The guide: what is it?
Each teaching period we update our Course Profile Completion Guide and Checklist with all the new policy and procedural requirements that have implications for what we put in our course profiles.
It follows the structure of the course profile illustrating where decisions need to be made and the requirements we need to follow to be compliant with current official University policy, procedure or practice.
Each iteration highlights in red the things that have changed since the previous teaching period.
You can access our guide from the link below.
What has changed since we last did course profiles?
Learning and Reading Lists
- For new courses, Convenors need to contact firstname.lastname@example.org to request the creation of a new reading list shell. Please do this prior to submitting your course profile for approval.
- The policy now also states that a Convenor can only ask campus bookshops to stock the required texts/resources if they are listed in the course profile via the reading list and available through the library.
- So please ensure your list is updated for each offering and that your bookshop ordering aligns with your reading list details.
- Under federal legislation HESA (2003) we cannot make students pay extra for any of the resources (or activities) that we set as a required component of the course. For example, quizzes “included” as part of a publisher’s text; or access to publisher’s electronic resources around which learning activities are built. If you suspect that publishers will make students pay, then speak to the library about finding an alternative resource.
Note: T1 2018 reading lists will be available from 28/11/17 for editing/updating.
In a recent change to the Assessment Policy, supplementary assessment is:
- Now available for Honours program (by coursework)
- No longer available in non-graded courses
TIP: For Honours coursework, if you do decide to allow a supplementary, answer “yes” to the query. You will need to then delete any other wording you had about supplementary assessment in text boxes as the system now auto-populates text and we want to avoid the possibility of contradictory language in the course profile.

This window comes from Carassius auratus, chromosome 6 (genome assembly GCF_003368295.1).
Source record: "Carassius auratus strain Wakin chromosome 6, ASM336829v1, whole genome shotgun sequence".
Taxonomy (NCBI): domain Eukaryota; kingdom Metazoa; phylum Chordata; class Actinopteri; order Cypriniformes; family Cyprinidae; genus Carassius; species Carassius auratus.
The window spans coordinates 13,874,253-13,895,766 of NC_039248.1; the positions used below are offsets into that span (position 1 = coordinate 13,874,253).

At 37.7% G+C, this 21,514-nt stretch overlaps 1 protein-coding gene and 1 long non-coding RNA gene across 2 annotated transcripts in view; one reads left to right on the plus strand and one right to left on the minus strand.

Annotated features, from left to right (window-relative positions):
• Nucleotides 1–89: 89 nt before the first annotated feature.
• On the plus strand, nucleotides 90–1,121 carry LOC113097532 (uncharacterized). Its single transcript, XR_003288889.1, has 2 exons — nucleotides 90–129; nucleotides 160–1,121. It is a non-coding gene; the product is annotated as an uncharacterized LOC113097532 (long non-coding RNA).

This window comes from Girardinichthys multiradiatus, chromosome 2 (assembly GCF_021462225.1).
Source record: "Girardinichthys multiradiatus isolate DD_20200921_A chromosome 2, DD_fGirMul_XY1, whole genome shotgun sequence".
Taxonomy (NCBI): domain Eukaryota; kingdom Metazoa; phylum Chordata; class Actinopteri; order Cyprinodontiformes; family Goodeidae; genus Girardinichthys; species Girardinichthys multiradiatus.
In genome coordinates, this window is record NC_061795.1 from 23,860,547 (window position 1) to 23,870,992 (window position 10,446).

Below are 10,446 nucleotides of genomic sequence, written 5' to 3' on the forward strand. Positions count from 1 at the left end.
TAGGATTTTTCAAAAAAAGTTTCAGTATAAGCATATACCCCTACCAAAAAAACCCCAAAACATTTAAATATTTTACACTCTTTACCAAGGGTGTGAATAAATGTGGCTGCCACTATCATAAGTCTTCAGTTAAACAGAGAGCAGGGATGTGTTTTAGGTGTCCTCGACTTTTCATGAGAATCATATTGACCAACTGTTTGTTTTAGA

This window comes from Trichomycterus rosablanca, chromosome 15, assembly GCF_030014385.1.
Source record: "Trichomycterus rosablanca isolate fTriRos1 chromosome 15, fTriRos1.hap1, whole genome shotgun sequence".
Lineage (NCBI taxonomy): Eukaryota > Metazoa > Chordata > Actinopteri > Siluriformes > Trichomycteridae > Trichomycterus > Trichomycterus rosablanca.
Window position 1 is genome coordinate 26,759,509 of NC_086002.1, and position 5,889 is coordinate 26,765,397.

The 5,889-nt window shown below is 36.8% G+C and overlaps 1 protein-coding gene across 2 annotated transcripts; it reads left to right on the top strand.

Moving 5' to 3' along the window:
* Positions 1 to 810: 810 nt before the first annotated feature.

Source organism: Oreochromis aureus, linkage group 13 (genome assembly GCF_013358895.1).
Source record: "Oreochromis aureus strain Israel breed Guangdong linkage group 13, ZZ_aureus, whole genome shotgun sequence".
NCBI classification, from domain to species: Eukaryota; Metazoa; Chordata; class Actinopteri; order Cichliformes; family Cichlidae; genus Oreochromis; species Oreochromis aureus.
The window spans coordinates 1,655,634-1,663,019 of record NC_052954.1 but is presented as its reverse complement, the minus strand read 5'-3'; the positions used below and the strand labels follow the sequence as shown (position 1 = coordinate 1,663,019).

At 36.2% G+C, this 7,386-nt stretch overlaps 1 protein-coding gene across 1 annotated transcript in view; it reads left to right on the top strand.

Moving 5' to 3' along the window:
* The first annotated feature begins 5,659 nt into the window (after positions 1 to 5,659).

Other points to consider:
Language describing educational technologies
It is handy to use generic language in the course profile when describing use of educational technologies. In the case of giving instructions for submitting assignments electronically, it is better to say “use the electronic submission as per the course site” than stipulating which tool will be used (e.g., SafeAssign or Turnitin) because sometimes we change our minds after the course profile is published, or the marking team wants to use a different tool. Once the instructions are published, however, we have to follow them.
This principle is also beneficial when considering the use of new or innovative educational technologies for assessment tasks. It is useful to consult with our Blended Learning Advisor, Karin Barac, or our Educational Designers, Michael Gleeson or Henry Cook, prior to finalising the course profile to make sure the educational technology will work the way you need it to.
As with the language around electronic submissions, once the tool/process is published in the course profile, we have to use it or follow it even if we find that it won’t work properly.
Be clear on your choice for Weighting and Marked out of column in assessment plan
Whatever you set in the Weighting and Marked Out Of column will be drawn across to the MESS automatically.
For example, some markers prefer to mark out of the weighting (if it is worth 55%, then it is marked out of 55).
Others prefer to mark out of 100 and then apply the weighting to make it worth 45% of the overall marks available.
We need to make sure that the Marks Centre is set up the same way as the detail in the course profile and that your marking team uses that same methodology. Otherwise significant issues and discrepancies can occur during marking processes.
If you have a team discuss with them ahead of time (if you can) what their preference is and include it in the course profile.
In order to track the changes of policy and procedure relevant to course profile decisions, I maintain two lists which you may find useful.
One is focussed on the policies and procedures related to assessment decisions, the other includes the policies and procedures that underpin the requirements for course profiles.